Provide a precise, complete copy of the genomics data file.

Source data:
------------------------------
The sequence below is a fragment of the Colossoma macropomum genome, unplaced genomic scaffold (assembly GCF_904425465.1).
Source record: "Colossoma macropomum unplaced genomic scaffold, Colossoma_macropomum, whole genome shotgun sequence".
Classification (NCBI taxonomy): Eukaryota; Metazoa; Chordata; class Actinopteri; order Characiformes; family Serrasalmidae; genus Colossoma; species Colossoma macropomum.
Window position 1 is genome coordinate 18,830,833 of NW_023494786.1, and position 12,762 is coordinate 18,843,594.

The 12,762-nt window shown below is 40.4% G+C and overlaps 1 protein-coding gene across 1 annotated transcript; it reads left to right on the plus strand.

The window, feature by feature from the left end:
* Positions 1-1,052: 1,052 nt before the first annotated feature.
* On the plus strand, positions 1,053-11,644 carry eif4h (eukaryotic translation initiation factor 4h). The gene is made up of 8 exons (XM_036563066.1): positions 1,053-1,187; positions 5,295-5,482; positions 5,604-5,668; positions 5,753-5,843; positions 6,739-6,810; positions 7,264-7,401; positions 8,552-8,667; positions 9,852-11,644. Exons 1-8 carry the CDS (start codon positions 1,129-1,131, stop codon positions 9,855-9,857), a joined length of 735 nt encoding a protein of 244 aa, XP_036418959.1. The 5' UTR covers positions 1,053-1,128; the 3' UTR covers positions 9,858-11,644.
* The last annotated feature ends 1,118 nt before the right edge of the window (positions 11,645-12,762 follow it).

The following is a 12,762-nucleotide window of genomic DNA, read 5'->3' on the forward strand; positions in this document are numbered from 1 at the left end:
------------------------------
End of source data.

The sequence below is a fragment of the Colossoma macropomum genome, unplaced genomic scaffold (assembly GCF_904425465.1).
Source record: "Colossoma macropomum unplaced genomic scaffold, Colossoma_macropomum, whole genome shotgun sequence".
Classification (NCBI taxonomy): Eukaryota; Metazoa; Chordata; class Actinopteri; order Characiformes; family Serrasalmidae; genus Colossoma; species Colossoma macropomum.
Window position 1 is genome coordinate 18,830,833 of NW_023494786.1, and position 12,762 is coordinate 18,843,594.

The 12,762-nt window shown below is 40.4% G+C and overlaps 1 protein-coding gene across 1 annotated transcript; it reads left to right on the plus strand.

The window, feature by feature from the left end:
* Positions 1-1,052: 1,052 nt before the first annotated feature.
* On the plus strand, positions 1,053-11,644 carry eif4h (eukaryotic translation initiation factor 4h). The gene is made up of 8 exons (XM_036563066.1): positions 1,053-1,187; positions 5,295-5,482; positions 5,604-5,668; positions 5,753-5,843; positions 6,739-6,810; positions 7,264-7,401; positions 8,552-8,667; positions 9,852-11,644. Exons 1-8 carry the CDS (start codon positions 1,129-1,131, stop codon positions 9,855-9,857), a joined length of 735 nt encoding a protein of 244 aa, XP_036418959.1. The 5' UTR covers positions 1,053-1,128; the 3' UTR covers positions 9,858-11,644.
* The last annotated feature ends 1,118 nt before the right edge of the window (positions 11,645-12,762 follow it).

The following is a 12,762-nucleotide window of genomic DNA, read 5'->3' on the forward strand; positions in this document are numbered from 1 at the left end: